Haigh Road, Aspull, Wigan WN12
An attractive mid-nineteenth century church in a village setting on the edge of the Lancashire Plain. Its strong and simple Neo-Gothic design gives it a distinctive presence within the Haigh Conservation Area. Although it survives relatively unaltered from its original state, the unfinished sanctuary and its recent re-facing, as well as the demolition of the original presbytery, have reduced its coherence as an architectural ensemble, and the loss of furnishings has affected the quality of the interior.
Although situated within the Diocese of Salford, a mission was founded at Aspull from St Mary’s Wigan in 1854. The community first met in a three storey building at the rear of the Foresters’ Arms. In March 1857 the foundation stone of the church of Our Lady of the Immaculate Conception was laid by the Right Rev. Dr. Turner, first Bishop of Salford. ‘The ceremony took place in the presence of about one thousand persons, mostly miners, the ground being cut and prepared by a body of Irish labourers’ (Kelly, 58). The church was opened by Bishop Turner on 25 April 1858. The architect is given as J. Goodwin in The Buildings of England, whereas the parish centenary brochure quotes an account of the opening of the church crediting Thomas Goodman with the design. This is more likely to be correct, and is probably the Thomas Goodman of Southend who was responsible for the church of Our Lady Help of Christians at Westcliffe-on-Sea (1869, Diocese of Brentwood).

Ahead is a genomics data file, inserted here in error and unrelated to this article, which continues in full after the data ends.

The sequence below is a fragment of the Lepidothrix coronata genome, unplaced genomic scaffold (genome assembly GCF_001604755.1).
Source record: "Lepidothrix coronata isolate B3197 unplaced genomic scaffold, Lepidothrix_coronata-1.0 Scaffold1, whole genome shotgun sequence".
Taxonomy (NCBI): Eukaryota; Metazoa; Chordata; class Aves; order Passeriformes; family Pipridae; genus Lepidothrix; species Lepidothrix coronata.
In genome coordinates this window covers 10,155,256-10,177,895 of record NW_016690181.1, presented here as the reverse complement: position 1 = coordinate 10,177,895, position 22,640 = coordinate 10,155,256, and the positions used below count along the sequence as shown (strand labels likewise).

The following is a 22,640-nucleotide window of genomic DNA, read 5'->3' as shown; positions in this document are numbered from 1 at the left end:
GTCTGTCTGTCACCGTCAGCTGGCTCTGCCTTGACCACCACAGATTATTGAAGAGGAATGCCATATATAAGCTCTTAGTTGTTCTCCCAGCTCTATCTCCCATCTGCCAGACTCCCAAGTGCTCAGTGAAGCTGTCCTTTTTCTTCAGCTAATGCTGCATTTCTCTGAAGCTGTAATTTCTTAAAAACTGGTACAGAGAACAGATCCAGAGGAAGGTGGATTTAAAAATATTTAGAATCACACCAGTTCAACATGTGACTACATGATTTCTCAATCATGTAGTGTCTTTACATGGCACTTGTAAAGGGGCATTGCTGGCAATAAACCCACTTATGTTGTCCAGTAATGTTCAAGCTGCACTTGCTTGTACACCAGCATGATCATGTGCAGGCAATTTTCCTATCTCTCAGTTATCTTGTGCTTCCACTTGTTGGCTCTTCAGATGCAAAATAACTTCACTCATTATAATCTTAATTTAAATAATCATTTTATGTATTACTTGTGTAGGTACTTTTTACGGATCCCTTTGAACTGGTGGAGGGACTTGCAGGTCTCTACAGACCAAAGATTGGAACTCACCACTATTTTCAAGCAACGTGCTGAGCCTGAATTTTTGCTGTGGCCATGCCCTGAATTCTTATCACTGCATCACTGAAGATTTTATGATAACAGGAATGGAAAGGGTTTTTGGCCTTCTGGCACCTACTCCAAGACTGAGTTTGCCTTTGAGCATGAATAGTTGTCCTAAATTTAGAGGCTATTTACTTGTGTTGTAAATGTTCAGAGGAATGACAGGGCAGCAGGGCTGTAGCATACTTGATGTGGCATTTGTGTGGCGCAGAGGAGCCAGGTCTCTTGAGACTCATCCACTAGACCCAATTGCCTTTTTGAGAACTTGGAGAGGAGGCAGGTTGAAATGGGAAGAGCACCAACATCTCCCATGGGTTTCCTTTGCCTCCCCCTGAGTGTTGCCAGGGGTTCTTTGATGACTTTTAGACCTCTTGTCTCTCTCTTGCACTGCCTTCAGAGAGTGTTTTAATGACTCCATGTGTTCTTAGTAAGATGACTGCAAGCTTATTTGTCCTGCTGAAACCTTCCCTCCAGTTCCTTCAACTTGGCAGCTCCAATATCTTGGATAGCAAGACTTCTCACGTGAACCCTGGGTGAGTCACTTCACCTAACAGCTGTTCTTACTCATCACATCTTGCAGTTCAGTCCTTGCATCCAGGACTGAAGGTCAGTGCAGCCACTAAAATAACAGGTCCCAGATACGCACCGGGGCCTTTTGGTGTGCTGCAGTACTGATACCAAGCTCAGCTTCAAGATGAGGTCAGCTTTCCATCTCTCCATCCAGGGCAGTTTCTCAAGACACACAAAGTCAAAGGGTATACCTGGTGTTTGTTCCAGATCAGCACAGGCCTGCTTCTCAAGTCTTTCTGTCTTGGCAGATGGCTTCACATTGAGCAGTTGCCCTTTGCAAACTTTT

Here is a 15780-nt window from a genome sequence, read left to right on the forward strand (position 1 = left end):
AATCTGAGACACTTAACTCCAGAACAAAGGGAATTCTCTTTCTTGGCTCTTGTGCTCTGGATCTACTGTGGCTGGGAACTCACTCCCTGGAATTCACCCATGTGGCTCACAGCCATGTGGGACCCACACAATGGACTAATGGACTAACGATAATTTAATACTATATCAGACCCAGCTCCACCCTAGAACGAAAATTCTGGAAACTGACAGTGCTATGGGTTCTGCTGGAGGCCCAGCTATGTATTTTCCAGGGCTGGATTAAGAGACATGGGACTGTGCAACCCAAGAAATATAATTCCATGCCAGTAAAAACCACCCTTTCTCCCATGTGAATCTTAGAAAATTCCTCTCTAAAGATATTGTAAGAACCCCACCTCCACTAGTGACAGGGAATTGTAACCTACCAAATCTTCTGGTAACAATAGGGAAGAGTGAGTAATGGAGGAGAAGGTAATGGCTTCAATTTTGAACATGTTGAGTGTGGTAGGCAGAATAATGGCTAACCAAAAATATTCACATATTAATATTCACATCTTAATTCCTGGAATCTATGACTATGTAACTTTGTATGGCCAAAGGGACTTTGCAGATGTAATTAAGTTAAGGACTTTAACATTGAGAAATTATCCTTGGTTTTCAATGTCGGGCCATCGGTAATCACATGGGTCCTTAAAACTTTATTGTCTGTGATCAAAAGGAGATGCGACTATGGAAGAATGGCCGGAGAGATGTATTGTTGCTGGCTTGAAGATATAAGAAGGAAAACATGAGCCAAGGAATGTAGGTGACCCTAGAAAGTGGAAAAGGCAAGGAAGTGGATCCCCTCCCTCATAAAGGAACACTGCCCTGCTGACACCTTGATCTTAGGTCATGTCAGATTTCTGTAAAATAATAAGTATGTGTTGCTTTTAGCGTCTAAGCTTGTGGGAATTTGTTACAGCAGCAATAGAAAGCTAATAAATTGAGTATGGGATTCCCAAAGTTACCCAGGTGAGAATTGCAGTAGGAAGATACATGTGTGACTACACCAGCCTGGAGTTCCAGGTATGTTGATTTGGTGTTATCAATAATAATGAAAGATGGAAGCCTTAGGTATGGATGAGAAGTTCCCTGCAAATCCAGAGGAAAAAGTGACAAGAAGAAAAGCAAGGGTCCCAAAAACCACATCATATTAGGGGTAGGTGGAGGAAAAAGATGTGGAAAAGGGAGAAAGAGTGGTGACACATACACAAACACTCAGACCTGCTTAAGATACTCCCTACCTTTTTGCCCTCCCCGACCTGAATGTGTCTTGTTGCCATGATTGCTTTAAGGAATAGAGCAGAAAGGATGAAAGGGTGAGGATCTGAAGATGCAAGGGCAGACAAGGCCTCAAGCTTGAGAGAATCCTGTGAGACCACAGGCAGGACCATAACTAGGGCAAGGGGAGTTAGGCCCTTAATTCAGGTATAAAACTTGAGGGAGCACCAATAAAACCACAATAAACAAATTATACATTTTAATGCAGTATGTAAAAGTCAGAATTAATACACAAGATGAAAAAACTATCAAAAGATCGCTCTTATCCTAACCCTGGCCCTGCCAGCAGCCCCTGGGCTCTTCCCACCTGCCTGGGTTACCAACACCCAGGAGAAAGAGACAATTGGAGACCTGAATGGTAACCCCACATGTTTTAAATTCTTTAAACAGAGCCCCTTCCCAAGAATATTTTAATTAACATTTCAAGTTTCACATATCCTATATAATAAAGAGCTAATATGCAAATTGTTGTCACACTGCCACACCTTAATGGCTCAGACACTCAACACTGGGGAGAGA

In 1861 additional land was acquired for a new school which was erected alongside, and in 1862 a presbytery was built, connected to the church on the north side by a sacristy. The sanctuary, however, was never completed and the church had a temporary east wall until it was remodelled in 1991-96, when a rose window from Peter Paul Pugin’s demolished church of St Edmund, Collyhurst was incorporated in the new gable end.
In the 1970s a new school was built a quarter of a mile away to replace the earlier one, and around the same time the presbytery was demolished and a new house erected on the south side of the church. A rear extension was built to provide a meeting room in 1994.
The church was built in 1857-58, probably from the designs of Thomas Goodman. It is a simple thirteenth century Gothic design, built of coursed rubble stone with a nave, aisles and northwest porch. The west front faces the road and consists of a central doorway with a blank arched head, flanked by buttresses, and surmounted by a circular window with seven quatrefoils. Smaller quatrefoil windows light the clerestory.
The historic photographs also show the unfinished east end before the demolition of the presbytery. The works carried out in the 1990s involved the replacement of the temporary east wall with a permanent wall in coursed rubble, maintaining the small sanctuary with a lower lean-to boiler house. A rose window from P. P. Pugin’s demolished church of St Edmund, Collyhurst, Manchester of 1894 was incorporated in the gable end. The original sacristy that was attached to the presbytery survives.
The interior of the church consists of a four-bay arcaded nave with aisles and a west choir gallery. While the architectural form has been little changed, the furnishings underwent a radical reordering in the 1980s. The carved timber high altar and reredos by F. Stufflesser and Sons of Austria was dismantled and some sections were used for the tabernacle and other altars. The altar rails were removed, and the large crucifix was lost. More recently other items have been brought in, including the presidential chair from Aspull Town Council Chamber, and the font and altar from another church in Manchester. There are a number of new stained glass windows including three commissioned from Linda Walton of Design Lights featuring Our Lady, the Sacred Heart and Our Lady of Knock.
Architect: T. Goodman
Original Date: 1858
Conservation Area: Yes
Listed Grade: Not Listed